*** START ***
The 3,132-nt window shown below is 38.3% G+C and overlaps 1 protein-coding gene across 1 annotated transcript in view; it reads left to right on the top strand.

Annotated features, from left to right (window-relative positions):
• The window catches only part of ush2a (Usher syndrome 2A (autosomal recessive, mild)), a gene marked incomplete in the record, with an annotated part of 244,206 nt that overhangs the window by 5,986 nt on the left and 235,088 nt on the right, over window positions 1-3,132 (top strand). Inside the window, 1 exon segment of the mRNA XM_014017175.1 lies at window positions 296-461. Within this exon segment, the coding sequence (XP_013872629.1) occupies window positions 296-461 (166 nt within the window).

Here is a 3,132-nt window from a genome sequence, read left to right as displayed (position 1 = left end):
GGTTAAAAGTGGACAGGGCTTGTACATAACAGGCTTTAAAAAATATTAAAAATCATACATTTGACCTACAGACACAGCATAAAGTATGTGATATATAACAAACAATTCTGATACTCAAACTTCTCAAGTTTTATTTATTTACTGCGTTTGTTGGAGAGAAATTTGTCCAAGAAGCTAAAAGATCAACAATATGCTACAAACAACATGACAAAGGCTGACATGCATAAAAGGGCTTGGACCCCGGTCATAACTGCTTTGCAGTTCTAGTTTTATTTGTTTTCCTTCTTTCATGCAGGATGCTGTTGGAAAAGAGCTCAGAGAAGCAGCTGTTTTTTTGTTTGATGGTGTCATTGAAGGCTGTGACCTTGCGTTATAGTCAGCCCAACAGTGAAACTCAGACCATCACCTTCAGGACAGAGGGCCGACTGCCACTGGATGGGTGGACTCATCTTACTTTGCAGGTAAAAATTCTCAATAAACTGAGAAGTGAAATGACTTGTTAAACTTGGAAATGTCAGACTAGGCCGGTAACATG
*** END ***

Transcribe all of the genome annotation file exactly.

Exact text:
The 3,132-nt window shown below is 38.3% G+C and overlaps 1 protein-coding gene across 1 annotated transcript in view; it reads left to right on the top strand.

Annotated features, from left to right (window-relative positions):
• The window catches only part of ush2a (Usher syndrome 2A (autosomal recessive, mild)), a gene marked incomplete in the record, with an annotated part of 244,206 nt that overhangs the window by 5,986 nt on the left and 235,088 nt on the right, over window positions 1-3,132 (top strand). Inside the window, 1 exon segment of the mRNA XM_014017175.1 lies at window positions 296-461. Within this exon segment, the coding sequence (XP_013872629.1) occupies window positions 296-461 (166 nt within the window).

Here is a 3,132-nt window from a genome sequence, read left to right as displayed (position 1 = left end):
GGTTAAAAGTGGACAGGGCTTGTACATAACAGGCTTTAAAAAATATTAAAAATCATACATTTGACCTACAGACACAGCATAAAGTATGTGATATATAACAAACAATTCTGATACTCAAACTTCTCAAGTTTTATTTATTTACTGCGTTTGTTGGAGAGAAATTTGTCCAAGAAGCTAAAAGATCAACAATATGCTACAAACAACATGACAAAGGCTGACATGCATAAAAGGGCTTGGACCCCGGTCATAACTGCTTTGCAGTTCTAGTTTTATTTGTTTTCCTTCTTTCATGCAGGATGCTGTTGGAAAAGAGCTCAGAGAAGCAGCTGTTTTTTTGTTTGATGGTGTCATTGAAGGCTGTGACCTTGCGTTATAGTCAGCCCAACAGTGAAACTCAGACCATCACCTTCAGGACAGAGGGCCGACTGCCACTGGATGGGTGGACTCATCTTACTTTGCAGGTAAAAATTCTCAATAAACTGAGAAGTGAAATGACTTGTTAAACTTGGAAATGTCAGACTAGGCCGGTAACATG